Gransnet forums


Why so little about Grandads?

(18 Posts)
grandparentsunited Fri 01-Mar-13 21:54:15

I've self-published 'Grandad's Tips for Bringing Up Kids' by Dudley Jones. I'm a retired Uni lecturer with 3 grandchildren. About 3 years ago, I decided to write a book passing on tips I'd acquired as a parent and grandparent and also drawing on 40 years teaching experience in schools and teacher education. As I worked on the book, it seemed as if every week, a new parenting manual appeared. Sue Maushart (Winter of our Diconnect), Pamela Druckerman (French Children don't throw Food) and Amy Chua (Tiger Mum). Clearly a challenge to the laissez-faire, child-centred approach that has held sway since the 60s was happening. I finished 'Grandad's Tips' and then - though I'd previously published 2 successful books - found the publishing climate had become much chillier for authors. I'm happy to start a debate about parenting based on these new books (and even my!) Sorry about not being a Grandma, folks. Am I entitled to be a Gransnetter?

gracesmum Fri 01-Mar-13 22:03:01

Gosh, I don't know, Grandparentsunited - maybe you could start a thread on Gransnet and tell them all about it. It sounds fascinating and I am sure GNetters would be interested. You don't have to be a Grandma to be on GN - look at Pete, Gramps, HunterF and even Ivanhoe (or perhaps not) as shining examples.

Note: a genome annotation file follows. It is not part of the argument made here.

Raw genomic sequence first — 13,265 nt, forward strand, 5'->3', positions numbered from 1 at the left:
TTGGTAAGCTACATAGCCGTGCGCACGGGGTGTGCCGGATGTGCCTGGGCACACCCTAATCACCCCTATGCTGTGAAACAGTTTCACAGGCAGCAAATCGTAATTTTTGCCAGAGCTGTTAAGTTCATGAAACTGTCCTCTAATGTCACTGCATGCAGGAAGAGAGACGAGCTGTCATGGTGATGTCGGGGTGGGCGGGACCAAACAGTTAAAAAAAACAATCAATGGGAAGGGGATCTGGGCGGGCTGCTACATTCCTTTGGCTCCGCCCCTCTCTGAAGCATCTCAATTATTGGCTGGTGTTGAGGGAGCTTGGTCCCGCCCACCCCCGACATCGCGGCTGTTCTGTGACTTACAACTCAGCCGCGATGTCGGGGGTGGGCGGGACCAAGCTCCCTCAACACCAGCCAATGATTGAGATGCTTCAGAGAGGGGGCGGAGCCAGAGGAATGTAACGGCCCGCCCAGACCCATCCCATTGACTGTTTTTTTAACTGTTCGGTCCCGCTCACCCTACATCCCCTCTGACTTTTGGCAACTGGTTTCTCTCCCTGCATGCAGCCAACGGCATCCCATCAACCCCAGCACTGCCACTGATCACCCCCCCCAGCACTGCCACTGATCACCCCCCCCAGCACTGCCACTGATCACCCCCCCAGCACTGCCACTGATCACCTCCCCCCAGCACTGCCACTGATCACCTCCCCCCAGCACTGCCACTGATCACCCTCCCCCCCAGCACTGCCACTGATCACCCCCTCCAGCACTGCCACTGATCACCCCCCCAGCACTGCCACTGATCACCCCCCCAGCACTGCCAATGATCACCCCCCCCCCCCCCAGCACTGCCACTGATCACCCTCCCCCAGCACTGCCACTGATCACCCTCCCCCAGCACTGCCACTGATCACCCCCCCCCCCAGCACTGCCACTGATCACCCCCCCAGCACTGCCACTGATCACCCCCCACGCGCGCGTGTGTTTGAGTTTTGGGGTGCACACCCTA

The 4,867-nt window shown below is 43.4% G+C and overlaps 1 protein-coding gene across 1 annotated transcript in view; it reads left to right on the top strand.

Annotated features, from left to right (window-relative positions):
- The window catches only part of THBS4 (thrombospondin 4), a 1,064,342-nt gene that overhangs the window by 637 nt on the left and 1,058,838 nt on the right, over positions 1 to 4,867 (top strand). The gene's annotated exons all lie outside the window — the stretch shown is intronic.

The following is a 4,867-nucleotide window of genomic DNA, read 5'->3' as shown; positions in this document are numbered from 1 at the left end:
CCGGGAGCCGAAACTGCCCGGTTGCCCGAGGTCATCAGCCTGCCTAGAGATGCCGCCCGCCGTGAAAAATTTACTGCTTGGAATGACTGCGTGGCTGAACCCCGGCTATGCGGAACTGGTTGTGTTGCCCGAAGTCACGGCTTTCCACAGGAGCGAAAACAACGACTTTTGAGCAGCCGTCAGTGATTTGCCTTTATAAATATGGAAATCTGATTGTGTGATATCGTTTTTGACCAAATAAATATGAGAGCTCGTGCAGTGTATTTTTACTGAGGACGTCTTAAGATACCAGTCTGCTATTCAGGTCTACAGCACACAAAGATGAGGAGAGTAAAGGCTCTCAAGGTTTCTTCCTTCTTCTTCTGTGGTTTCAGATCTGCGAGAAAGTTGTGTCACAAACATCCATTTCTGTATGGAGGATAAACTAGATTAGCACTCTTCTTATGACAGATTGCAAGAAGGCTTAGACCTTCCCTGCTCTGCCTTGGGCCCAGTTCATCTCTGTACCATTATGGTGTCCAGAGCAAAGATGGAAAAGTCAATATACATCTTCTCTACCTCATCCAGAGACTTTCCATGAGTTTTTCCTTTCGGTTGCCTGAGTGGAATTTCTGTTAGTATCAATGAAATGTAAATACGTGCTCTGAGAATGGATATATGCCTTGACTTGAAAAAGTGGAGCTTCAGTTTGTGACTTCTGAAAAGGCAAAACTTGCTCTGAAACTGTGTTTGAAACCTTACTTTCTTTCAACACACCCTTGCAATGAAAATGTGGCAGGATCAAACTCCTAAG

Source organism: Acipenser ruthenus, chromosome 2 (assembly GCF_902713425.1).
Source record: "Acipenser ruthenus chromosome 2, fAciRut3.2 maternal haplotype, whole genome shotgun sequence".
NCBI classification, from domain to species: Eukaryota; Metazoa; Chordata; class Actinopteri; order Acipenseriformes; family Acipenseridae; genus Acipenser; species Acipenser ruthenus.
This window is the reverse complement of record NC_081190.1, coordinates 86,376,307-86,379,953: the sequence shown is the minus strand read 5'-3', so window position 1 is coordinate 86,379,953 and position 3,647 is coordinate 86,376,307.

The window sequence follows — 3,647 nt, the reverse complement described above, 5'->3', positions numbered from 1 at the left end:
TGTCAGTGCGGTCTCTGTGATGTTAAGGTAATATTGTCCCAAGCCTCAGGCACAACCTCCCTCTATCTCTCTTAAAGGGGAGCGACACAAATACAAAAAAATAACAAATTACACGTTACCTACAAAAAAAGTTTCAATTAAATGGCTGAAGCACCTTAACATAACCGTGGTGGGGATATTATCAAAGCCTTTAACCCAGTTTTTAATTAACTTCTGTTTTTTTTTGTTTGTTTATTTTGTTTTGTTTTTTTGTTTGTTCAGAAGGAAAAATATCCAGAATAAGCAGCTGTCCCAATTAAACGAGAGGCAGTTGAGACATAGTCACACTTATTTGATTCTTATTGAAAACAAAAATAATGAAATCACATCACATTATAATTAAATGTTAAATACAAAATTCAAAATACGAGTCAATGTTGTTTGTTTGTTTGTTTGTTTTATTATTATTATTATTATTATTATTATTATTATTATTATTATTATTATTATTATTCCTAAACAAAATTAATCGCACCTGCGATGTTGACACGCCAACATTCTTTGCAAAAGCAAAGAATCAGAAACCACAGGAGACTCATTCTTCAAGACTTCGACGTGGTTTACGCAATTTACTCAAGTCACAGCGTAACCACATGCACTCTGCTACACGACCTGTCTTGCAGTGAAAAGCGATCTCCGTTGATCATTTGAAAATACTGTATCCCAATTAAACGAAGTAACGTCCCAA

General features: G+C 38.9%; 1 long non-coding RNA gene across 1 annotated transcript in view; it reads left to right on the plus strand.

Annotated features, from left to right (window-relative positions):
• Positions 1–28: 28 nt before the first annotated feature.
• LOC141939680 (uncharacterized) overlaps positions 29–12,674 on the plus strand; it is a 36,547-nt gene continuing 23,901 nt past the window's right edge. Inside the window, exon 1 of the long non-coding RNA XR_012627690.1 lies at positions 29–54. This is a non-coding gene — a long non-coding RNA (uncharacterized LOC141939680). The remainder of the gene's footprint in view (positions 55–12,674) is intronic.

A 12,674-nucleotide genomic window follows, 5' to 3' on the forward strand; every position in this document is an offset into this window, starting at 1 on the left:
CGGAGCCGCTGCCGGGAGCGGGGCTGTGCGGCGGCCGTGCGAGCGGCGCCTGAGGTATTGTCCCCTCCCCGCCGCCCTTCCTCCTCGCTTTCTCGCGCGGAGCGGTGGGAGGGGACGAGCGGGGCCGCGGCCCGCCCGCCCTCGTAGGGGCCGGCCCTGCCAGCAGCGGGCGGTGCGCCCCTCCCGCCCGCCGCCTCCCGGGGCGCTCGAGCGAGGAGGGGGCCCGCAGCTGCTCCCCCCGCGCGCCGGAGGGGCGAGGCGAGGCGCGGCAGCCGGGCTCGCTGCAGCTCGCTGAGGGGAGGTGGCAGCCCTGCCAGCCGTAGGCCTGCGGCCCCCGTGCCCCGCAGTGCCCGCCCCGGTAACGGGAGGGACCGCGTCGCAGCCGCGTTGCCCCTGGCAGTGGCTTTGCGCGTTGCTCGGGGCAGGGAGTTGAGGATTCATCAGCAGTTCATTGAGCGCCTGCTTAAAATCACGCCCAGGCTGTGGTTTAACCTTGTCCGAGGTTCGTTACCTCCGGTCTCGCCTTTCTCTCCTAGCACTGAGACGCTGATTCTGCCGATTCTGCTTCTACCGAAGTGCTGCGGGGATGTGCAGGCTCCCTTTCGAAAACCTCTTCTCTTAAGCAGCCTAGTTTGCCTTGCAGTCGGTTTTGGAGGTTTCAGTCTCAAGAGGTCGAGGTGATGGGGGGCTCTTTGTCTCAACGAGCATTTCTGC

So welcome to GN!

grumppa Fri 01-Mar-13 22:10:43

I'm a grandad and happy and comfortable on Gransnet. So far Gransnetters seem happy with me!

j08 Fri 01-Mar-13 22:19:22

Feel free to join. Can 't wait. hmm

harrigran Fri 01-Mar-13 22:21:51

You are plugging your book grandparentsunited hmm

annodomini Fri 01-Mar-13 22:42:50

Perhaps you ought to ask GNHQ if it's OK for you to do this - it does smack of plugging, though I am sure we would find common ground with you as, amongst us, there is a wealth of experience in child rearing and education.

absent Sat 02-Mar-13 07:20:11

One person has already joined Gransnet to publicise a self-published book on multiple threads so I would assume that it's only advertising books published by commercial publishers that is contrary to GN rules.

glammanana Sat 02-Mar-13 08:19:24